You will know your balance transfer is worth it if it saves you money compared to the interest rate on your existing debt. If you make a balance transfer to a card that has a 0% introductory APR and you can pay the entire balance before that 0% period ends, then the transfer is likely to be worth it. Even if there is a balance transfer fee, the savings on interest should outweigh the extra money owed from the fee.
How to Tell if a Balance Transfer is Worth It
Figure out how much money you can put toward paying off your debt each month.
Add the APR of your new card (with the intro rate if applicable), the balance transfer fee, and the monthly payment you determined you can afford.
Click “Calculate” to see how long it will take to pay off the whole balance, and how much interest you will pay.
Calculate how much interest you’d pay in the same amount of time with your current lender.
Compare the two values. If the balance transfer costs you less money over the same period of time, it is worth it.
There are a few other things that affect whether your balance transfer is worth it. The first is what other options you have. You may get a better deal with a debt consolidation loan or home equity loan, for example.
If you determine that a balance transfer is the best available option, you will then need to make a solid plan to pay off what you owe. This will help you ensure that the balance transfer will be worth it. In addition, you should avoid overspending in order to prevent your debt from building up further.
Yes, it is worth it to transfer a balance if you can get a lower interest rate in the process, as that will save you money and help you pay off the debt sooner. For example, transferring a balance with a high APR to a 0% balance transfer credit card could save you a lot of money even if the card has a balance transfer fee.… read full answer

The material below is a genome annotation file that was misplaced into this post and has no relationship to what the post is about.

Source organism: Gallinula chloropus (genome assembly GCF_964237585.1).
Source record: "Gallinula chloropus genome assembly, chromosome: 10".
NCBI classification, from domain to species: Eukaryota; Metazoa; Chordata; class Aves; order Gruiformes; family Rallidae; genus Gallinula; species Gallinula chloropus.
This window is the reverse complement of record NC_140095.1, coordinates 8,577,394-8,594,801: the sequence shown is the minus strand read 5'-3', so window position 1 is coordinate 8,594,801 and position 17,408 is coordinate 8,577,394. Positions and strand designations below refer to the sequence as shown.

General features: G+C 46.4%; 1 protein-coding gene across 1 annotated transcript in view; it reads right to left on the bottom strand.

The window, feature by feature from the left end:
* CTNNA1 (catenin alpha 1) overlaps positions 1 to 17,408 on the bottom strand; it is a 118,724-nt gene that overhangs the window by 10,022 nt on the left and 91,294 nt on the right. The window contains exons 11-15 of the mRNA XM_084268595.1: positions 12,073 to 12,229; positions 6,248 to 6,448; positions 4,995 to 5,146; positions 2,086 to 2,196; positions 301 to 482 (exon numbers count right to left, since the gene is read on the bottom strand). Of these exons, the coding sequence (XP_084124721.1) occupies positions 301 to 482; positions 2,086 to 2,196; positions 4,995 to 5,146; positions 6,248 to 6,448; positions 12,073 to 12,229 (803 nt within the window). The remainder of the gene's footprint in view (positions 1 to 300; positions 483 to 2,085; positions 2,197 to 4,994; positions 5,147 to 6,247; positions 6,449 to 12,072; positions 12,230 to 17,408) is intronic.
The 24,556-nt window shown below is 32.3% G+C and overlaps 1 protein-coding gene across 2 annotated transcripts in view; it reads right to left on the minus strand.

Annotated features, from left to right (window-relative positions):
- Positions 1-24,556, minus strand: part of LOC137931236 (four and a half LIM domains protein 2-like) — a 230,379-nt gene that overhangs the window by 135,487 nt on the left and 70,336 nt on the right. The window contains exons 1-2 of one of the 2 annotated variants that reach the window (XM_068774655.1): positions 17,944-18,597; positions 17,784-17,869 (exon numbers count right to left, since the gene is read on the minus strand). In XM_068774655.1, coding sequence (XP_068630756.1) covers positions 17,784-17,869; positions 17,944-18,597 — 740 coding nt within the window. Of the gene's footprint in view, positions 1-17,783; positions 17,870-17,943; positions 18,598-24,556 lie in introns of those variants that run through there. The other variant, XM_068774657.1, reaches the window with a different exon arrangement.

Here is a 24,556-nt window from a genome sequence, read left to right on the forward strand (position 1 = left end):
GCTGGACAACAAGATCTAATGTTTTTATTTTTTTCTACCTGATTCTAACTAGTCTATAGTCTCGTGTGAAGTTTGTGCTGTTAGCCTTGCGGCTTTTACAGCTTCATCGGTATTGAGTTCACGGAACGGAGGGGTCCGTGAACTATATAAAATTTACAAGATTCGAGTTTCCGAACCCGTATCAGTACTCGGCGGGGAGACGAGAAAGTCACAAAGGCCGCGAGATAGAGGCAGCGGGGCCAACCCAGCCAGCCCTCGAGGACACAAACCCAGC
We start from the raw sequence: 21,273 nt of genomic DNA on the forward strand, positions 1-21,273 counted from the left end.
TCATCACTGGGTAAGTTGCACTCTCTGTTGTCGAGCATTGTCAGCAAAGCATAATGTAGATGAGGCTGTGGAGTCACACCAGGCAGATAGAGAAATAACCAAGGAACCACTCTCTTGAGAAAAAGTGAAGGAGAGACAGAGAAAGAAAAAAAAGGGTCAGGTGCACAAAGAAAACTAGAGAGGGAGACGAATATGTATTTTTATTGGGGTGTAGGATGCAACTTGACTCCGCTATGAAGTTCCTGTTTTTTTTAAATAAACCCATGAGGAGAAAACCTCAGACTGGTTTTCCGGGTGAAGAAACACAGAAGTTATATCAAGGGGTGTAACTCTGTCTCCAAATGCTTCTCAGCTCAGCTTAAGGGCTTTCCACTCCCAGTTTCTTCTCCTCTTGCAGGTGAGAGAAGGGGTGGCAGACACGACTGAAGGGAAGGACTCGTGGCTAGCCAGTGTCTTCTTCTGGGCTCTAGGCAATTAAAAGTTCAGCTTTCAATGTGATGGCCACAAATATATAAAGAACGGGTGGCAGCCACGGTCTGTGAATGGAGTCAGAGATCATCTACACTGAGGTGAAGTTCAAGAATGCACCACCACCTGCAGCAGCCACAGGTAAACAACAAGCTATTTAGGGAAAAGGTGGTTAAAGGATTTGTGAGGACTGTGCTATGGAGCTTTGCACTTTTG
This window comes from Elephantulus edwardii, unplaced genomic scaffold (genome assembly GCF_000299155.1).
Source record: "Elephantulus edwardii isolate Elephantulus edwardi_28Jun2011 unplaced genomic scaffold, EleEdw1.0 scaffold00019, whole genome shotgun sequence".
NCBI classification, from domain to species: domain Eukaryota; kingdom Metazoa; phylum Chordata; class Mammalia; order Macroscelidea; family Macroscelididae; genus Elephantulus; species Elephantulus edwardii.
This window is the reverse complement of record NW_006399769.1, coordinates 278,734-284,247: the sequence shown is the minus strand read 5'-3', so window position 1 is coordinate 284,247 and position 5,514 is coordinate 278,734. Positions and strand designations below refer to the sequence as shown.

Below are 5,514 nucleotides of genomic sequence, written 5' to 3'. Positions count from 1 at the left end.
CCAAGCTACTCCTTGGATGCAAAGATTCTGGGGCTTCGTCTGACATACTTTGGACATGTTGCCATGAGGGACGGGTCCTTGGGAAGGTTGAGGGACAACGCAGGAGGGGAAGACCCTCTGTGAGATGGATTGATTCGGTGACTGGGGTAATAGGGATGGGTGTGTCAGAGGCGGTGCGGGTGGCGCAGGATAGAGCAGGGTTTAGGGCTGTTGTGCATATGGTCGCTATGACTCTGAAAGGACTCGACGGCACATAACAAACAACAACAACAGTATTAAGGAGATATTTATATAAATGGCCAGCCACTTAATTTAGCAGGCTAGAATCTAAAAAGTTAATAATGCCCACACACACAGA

A lot depends on the card you’re able to qualify for, how much you owe, and how much you can afford to pay per month. Fortunately, you can use a balance transfer calculator to put it all together and see how much money a balance transfer could save you. You can also consult the list below to confirm whether each item is true in your situation.
It's Worth Transferring a Balance If:
You are transferring the balance to a credit card with a lower interest rate.
You would pay less in combined interest and fees than you are paying currently.
You need more time to pay off your balance.
You have good or excellent credit (typically needed to qualify for a 0% APR balance transfer credit card).
You plan on paying off the balance before the end of the 0% or low APR introductory period.
If you do decide a balance transfer is worth it for you, there are many great balance transfer credit cards that offer 0% introductory rates and even some that offer no balance transfer fees as well. Check out WalletHub’s editors’ picks for the best balance transfer credit cards to find the right one for you.
No, balance transfers do not hurt your credit score directly, though transferring a balance can indirectly lead to credit score damage. When you apply for a balance transfer credit card, for example, it will generate a hard inquiry on your credit report, causing a slight dip in your credit score.